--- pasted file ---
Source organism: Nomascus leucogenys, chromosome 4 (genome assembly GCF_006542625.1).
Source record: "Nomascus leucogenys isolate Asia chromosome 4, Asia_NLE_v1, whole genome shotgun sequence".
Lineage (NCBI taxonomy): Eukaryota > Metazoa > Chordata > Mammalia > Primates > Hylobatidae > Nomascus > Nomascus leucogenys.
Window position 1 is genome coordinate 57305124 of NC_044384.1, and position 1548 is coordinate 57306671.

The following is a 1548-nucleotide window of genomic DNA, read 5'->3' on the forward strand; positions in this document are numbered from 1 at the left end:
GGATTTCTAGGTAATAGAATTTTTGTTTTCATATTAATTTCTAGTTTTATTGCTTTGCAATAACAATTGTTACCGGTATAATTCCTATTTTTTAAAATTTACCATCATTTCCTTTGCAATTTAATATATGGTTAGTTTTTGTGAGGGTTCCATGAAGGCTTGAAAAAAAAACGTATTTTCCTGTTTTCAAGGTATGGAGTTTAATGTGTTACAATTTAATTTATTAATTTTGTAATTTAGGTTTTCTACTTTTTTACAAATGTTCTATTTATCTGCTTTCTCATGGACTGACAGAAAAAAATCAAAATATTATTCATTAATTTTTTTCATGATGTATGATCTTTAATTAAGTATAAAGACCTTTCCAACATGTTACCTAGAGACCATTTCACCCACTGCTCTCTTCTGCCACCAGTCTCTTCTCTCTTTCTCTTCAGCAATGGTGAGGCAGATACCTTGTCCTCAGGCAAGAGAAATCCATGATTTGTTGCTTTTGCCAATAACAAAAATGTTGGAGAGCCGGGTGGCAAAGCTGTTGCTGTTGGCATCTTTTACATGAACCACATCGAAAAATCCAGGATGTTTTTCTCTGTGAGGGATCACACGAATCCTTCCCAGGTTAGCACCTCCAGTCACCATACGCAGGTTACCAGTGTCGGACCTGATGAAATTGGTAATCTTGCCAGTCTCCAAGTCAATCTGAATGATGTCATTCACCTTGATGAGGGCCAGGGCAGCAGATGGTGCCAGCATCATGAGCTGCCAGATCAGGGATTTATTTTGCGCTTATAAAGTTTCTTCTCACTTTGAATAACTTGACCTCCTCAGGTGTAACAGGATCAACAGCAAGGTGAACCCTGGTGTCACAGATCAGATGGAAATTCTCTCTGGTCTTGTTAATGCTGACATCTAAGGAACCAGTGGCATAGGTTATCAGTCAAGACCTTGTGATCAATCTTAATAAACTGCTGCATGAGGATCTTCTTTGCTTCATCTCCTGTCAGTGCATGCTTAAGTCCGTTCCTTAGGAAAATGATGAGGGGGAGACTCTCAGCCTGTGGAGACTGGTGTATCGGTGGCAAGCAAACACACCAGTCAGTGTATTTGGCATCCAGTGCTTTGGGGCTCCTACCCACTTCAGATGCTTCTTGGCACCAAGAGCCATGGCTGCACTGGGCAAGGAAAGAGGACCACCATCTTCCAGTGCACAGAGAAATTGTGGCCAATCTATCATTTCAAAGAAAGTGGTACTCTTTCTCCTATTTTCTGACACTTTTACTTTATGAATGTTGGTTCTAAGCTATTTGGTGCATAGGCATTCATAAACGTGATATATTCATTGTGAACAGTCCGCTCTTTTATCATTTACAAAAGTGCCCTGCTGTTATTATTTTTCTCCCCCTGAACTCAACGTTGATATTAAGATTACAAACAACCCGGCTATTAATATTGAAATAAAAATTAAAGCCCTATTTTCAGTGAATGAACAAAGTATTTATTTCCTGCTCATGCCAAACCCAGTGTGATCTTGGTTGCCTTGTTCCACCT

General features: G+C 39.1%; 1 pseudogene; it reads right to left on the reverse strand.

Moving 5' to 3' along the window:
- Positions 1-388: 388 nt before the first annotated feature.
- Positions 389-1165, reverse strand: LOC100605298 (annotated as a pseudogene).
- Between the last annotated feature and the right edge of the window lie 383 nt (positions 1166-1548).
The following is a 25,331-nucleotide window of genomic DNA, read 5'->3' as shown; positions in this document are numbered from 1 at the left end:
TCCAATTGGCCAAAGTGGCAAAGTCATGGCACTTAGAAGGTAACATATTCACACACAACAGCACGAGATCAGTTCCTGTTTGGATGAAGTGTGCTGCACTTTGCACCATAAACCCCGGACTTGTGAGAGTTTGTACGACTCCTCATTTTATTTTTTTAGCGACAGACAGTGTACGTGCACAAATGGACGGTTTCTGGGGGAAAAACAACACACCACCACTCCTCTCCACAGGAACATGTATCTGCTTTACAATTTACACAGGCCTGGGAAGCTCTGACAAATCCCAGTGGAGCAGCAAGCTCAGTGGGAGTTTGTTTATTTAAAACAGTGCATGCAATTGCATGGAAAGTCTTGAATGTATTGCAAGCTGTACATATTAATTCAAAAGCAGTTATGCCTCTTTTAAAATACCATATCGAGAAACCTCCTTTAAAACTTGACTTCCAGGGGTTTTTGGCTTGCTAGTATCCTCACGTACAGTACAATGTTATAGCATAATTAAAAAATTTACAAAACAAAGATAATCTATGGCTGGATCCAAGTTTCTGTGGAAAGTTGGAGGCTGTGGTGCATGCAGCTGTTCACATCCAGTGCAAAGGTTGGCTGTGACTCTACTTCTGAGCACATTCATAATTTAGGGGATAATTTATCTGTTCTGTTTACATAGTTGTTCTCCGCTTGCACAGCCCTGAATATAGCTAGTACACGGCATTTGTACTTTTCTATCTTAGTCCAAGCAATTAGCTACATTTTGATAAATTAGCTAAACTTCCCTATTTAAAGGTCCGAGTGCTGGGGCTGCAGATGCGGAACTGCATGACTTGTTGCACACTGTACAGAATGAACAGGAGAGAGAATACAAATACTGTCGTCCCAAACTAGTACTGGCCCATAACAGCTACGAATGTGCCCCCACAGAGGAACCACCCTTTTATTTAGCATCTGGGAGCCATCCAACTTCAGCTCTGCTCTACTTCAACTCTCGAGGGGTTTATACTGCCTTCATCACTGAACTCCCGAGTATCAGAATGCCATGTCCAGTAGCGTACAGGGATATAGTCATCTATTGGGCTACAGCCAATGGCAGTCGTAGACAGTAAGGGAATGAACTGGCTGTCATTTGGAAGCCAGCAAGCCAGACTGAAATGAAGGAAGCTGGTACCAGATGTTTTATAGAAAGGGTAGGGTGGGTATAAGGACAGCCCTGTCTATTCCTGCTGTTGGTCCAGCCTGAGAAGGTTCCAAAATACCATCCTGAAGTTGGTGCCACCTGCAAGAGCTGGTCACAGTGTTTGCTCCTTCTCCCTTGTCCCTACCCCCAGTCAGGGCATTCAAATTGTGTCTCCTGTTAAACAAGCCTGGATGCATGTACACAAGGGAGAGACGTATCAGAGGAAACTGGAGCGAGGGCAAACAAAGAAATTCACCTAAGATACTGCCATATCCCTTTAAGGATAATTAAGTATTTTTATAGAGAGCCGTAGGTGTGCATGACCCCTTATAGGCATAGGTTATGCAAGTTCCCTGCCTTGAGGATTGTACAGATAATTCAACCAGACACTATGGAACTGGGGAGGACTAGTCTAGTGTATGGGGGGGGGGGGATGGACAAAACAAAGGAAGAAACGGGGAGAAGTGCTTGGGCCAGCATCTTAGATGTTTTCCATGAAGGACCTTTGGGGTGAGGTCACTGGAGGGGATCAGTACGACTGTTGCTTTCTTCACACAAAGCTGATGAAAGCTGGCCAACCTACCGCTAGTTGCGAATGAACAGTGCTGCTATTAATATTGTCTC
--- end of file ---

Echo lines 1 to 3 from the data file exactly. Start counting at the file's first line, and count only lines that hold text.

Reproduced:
Source organism: Nomascus leucogenys, chromosome 4 (genome assembly GCF_006542625.1).
Source record: "Nomascus leucogenys isolate Asia chromosome 4, Asia_NLE_v1, whole genome shotgun sequence".
Lineage (NCBI taxonomy): Eukaryota > Metazoa > Chordata > Mammalia > Primates > Hylobatidae > Nomascus > Nomascus leucogenys.